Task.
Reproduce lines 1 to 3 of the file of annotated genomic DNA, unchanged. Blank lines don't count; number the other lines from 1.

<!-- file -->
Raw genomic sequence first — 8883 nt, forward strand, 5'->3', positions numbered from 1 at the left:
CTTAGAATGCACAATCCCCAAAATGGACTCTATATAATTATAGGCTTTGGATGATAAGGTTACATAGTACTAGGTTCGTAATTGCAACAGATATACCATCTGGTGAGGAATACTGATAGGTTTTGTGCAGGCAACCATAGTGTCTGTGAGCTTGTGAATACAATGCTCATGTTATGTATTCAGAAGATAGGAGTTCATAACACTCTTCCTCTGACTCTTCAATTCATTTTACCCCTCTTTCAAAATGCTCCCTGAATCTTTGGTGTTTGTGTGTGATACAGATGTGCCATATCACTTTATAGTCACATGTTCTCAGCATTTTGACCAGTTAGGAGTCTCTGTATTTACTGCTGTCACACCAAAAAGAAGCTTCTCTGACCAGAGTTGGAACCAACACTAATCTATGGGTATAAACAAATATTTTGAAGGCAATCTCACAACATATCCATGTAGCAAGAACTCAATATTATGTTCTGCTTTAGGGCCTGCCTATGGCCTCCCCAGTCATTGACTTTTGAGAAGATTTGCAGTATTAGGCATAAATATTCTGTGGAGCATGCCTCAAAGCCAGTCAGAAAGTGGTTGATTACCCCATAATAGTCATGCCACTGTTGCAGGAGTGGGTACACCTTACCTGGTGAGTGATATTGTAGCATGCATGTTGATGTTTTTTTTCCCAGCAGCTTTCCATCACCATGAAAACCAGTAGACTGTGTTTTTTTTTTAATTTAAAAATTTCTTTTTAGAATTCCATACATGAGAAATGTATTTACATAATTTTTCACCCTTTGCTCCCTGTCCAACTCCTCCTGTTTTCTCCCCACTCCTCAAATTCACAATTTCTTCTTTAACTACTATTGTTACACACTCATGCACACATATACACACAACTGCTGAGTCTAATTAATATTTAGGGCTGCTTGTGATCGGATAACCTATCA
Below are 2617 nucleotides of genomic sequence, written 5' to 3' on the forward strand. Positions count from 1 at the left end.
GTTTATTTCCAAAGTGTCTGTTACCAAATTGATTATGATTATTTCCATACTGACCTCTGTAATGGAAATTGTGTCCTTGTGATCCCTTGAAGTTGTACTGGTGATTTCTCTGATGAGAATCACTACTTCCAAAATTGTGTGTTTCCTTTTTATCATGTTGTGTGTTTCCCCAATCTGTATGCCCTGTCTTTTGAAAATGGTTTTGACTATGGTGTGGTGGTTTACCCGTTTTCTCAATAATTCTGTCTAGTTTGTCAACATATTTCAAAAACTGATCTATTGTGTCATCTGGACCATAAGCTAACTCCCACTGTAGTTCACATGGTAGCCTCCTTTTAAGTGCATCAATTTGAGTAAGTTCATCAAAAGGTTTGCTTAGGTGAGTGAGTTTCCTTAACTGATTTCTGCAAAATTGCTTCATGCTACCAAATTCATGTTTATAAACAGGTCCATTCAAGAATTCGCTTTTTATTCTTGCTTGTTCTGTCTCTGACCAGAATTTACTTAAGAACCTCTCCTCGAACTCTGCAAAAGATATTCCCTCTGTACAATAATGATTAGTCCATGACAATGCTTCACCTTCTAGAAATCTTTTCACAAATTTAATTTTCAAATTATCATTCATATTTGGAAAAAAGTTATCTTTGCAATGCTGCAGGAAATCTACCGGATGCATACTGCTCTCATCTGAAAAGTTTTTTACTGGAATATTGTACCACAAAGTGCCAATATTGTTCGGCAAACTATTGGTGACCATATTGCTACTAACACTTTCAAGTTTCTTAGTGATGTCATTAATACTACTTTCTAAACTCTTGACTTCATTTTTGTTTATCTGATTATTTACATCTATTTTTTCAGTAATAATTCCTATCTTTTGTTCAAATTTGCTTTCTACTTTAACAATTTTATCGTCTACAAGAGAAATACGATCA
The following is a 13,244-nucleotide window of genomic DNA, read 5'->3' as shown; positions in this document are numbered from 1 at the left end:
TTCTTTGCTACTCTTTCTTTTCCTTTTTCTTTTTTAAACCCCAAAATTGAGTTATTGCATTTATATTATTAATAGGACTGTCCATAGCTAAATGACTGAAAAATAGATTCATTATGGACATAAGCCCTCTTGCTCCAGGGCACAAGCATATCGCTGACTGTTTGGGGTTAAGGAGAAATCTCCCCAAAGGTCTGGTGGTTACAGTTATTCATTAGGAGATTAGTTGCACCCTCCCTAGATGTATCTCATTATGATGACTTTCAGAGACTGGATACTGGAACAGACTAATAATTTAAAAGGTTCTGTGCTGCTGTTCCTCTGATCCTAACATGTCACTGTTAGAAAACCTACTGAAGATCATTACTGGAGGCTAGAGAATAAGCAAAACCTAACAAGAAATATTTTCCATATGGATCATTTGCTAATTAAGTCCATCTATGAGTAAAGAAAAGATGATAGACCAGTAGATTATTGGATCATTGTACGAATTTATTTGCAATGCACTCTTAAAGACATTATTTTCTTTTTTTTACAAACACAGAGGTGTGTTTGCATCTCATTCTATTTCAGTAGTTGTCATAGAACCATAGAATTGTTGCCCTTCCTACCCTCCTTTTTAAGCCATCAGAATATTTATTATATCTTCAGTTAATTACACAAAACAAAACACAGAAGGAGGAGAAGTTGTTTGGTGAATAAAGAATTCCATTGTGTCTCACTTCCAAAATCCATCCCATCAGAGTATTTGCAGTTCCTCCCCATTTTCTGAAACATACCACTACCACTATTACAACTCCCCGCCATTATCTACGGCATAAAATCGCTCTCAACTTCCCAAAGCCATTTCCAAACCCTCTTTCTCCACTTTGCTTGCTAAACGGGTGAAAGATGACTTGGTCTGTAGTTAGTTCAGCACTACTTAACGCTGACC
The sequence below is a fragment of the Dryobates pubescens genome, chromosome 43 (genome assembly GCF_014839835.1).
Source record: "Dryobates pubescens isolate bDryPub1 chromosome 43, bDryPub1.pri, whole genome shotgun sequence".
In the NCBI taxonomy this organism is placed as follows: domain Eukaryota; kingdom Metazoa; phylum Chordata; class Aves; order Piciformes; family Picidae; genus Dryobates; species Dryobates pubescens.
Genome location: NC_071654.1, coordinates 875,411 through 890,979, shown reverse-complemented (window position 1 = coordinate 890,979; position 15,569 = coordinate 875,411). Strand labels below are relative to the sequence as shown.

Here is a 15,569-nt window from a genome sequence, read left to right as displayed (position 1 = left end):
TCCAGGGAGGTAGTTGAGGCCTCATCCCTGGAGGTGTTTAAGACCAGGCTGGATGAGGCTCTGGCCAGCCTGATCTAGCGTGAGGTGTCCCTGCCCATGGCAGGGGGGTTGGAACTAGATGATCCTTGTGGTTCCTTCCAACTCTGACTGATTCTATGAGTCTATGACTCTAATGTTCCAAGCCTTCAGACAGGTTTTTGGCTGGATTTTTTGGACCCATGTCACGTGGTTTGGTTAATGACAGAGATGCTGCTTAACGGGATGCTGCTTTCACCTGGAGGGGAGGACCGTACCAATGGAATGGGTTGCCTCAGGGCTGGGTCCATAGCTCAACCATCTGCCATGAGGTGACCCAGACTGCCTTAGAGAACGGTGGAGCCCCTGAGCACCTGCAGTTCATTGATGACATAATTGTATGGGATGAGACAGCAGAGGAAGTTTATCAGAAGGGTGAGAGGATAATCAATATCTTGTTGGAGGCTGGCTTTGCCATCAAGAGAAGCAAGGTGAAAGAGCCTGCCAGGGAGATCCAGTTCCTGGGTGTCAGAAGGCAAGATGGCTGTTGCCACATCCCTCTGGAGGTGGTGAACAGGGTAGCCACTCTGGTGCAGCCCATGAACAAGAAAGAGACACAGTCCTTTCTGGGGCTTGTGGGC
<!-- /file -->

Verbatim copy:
Raw genomic sequence first — 8883 nt, forward strand, 5'->3', positions numbered from 1 at the left:
CTTAGAATGCACAATCCCCAAAATGGACTCTATATAATTATAGGCTTTGGATGATAAGGTTACATAGTACTAGGTTCGTAATTGCAACAGATATACCATCTGGTGAGGAATACTGATAGGTTTTGTGCAGGCAACCATAGTGTCTGTGAGCTTGTGAATACAATGCTCATGTTATGTATTCAGAAGATAGGAGTTCATAACACTCTTCCTCTGACTCTTCAATTCATTTTACCCCTCTTTCAAAATGCTCCCTGAATCTTTGGTGTTTGTGTGTGATACAGATGTGCCATATCACTTTATAGTCACATGTTCTCAGCATTTTGACCAGTTAGGAGTCTCTGTATTTACTGCTGTCACACCAAAAAGAAGCTTCTCTGACCAGAGTTGGAACCAACACTAATCTATGGGTATAAACAAATATTTTGAAGGCAATCTCACAACATATCCATGTAGCAAGAACTCAATATTATGTTCTGCTTTAGGGCCTGCCTATGGCCTCCCCAGTCATTGACTTTTGAGAAGATTTGCAGTATTAGGCATAAATATTCTGTGGAGCATGCCTCAAAGCCAGTCAGAAAGTGGTTGATTACCCCATAATAGTCATGCCACTGTTGCAGGAGTGGGTACACCTTACCTGGTGAGTGATATTGTAGCATGCATGTTGATGTTTTTTTTCCCAGCAGCTTTCCATCACCATGAAAACCAGTAGACTGTGTTTTTTTTTTAATTTAAAAATTTCTTTTTAGAATTCCATACATGAGAAATGTATTTACATAATTTTTCACCCTTTGCTCCCTGTCCAACTCCTCCTGTTTTCTCCCCACTCCTCAAATTCACAATTTCTTCTTTAACTACTATTGTTACACACTCATGCACACATATACACACAACTGCTGAGTCTAATTAATATTTAGGGCTGCTTGTGATCGGATAACCTATCA
Below are 2617 nucleotides of genomic sequence, written 5' to 3' on the forward strand. Positions count from 1 at the left end.